Cape Girardeau, February 9, 1862.
I, like a good boy, wrote you a long letter yesterday, and, like a careless fellow, lost it. I told you in it how we “300” of us, left here in the p. m. of last Monday, rode all night and at daylight made a desperate charge into Bloomfield where we found and captured nothing. How a little party of 15 of our boys were surprised some eight miles beyond Bloomfield by 80 Rebels and one of them captured, one badly wounded and another's horse shot and he at last accounts running in the swamps. How the major got together his men and went out and captured some 20 of the bushwhackers and killed five and how he returned to the Cape, etc. You have read about this riding and marching all night until I expect you hardly think of its being fatiguing and somewhat wearing on the human system, etc., but allow me to assure you that it is. Novice as I am in riding, the cold and fatigue were so severe on me that I slept like a top horseback, although I rode with the advance guard all the time and through country the like of which I hope you'll never see. There is a swamp surrounding every hill and there are hills the whole way. Damn such a country. We passed, a small scouting party of us, the bones of seven Union men. They were all shot at one time. I didn't go with the party to see them. One of our guards went out with a party of nine of the 17th Infantry boys and captured some 20 secesh and brought in, in a gunny sack, the bones of five other Union men. I noticed there were no skulls and asked the guide where they were. He said that “as true as truth the secesh who murdered them had taken the skulls to use for soup bowls.” I was talking with a man to-night who had his two sons shot dead in the house by his side last week. A gang of fellows came to the house while he was eating supper and fired through between the logs. He burst open the door and escaped with but one shot in him after he saw that his sons were killed. I can hardly believe that these things are realities, although my eyes and cars bear witness. In my reading I can remember no parallel either in truth or fiction for the state of things we have in this southeastern portion of Missouri. Anyone can have his taste for the marvelous, however strong, glutted by listening to our scouts and the refugees here. I thank God from my heart that dear old Illinois knows nothing of the horrors of this war. The 17th left here yesterday for Fort Henry. The boys were very glad to start. The old 8th was there with the first. I almost wish I had stayed with her. Without bragging or prejudice I am satisfied that the 8th is the best in every respect of the whole 100 regiments I have seen and has the best colonel. Colonel Kellogg is now commanding the post and Sid. is “A. A. A. General,” and I am “A Regimental Adjutant.” My duties are light, though, and I am in tip-top health. That ride didn't hurt me at all. I can stand riding with the best of them. I suppose that Sam will be with us soon. I hope our regiment will be ordered to Kentucky. I believe I'd rather be shot there than to bushwhack around in Missouri much longer. The major and I will get along capitally. He stands fatigue equal to any of us. He and I took a ride of 30 miles alone through the swamps the other day. Send my watch the first chance you have.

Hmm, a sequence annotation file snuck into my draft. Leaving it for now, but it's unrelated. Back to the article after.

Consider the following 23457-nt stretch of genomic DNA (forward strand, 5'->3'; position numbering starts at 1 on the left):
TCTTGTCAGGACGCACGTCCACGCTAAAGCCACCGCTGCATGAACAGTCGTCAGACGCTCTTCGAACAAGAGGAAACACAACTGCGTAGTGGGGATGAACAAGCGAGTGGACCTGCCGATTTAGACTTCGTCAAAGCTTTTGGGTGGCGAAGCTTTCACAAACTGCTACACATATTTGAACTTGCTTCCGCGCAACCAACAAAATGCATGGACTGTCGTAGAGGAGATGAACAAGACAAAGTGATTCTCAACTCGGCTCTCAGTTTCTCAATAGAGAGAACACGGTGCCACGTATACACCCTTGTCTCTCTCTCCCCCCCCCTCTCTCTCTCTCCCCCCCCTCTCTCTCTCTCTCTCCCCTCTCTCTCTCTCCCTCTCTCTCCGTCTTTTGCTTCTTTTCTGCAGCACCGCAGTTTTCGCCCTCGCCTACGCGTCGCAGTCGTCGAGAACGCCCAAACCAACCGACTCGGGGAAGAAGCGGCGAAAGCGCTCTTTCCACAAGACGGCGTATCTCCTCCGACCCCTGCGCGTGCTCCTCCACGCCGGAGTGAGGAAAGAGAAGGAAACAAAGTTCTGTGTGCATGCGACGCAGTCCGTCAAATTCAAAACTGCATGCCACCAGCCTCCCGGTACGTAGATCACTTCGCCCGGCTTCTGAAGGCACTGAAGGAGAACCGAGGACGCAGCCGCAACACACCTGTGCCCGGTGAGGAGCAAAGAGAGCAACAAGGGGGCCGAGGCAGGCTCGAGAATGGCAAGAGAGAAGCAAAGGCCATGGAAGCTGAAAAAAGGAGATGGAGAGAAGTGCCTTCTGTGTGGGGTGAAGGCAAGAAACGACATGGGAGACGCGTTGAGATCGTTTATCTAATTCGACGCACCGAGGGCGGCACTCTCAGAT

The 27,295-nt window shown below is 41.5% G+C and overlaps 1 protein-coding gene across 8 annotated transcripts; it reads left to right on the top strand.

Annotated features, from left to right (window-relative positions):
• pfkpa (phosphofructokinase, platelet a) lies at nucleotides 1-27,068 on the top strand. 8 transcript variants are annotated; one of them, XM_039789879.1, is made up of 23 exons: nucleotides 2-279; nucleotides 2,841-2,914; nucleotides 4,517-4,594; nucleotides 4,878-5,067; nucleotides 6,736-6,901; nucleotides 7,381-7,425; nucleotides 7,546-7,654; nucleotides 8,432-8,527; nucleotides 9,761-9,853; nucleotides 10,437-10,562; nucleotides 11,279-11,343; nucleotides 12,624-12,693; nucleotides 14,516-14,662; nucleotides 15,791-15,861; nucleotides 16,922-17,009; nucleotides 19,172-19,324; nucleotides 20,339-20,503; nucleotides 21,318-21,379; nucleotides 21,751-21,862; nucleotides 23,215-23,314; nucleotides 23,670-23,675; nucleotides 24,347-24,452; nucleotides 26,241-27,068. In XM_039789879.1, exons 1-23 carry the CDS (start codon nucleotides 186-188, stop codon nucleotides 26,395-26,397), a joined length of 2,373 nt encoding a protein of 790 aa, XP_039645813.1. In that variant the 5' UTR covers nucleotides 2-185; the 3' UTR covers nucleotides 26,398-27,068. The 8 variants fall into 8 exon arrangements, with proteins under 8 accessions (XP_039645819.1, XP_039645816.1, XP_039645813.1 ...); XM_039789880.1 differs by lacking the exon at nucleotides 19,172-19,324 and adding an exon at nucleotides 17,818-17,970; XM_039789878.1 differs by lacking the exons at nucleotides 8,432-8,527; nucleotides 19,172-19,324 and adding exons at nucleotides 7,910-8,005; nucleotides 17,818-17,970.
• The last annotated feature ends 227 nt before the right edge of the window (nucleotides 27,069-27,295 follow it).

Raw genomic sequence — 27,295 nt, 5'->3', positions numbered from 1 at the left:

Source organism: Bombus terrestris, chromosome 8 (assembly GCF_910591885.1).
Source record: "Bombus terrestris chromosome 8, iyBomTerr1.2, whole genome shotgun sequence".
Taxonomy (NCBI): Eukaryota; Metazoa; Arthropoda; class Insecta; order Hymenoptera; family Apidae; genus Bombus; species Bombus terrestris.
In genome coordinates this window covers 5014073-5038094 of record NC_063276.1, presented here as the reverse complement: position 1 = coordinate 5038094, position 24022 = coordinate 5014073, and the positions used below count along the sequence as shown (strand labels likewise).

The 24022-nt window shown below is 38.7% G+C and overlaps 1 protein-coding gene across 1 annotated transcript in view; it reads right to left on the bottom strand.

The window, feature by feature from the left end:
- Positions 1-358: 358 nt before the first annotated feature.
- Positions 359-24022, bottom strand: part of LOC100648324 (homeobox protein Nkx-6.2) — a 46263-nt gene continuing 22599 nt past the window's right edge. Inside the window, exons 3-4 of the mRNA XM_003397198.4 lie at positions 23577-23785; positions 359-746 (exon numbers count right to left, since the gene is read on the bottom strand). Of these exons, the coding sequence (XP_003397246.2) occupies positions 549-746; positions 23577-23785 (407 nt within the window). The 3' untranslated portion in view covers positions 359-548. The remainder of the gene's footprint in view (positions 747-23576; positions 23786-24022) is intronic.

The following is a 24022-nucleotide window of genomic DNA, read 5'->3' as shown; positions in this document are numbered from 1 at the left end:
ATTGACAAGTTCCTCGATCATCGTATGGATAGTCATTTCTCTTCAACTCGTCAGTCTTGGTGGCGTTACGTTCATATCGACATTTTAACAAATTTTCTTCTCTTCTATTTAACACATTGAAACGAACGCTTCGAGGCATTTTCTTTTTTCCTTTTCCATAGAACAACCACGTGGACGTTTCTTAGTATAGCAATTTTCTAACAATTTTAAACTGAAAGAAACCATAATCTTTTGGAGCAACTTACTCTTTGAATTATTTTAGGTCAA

SOURCE: Charles Wright Wills, Army Life of an Illinois Soldier, p. 60-1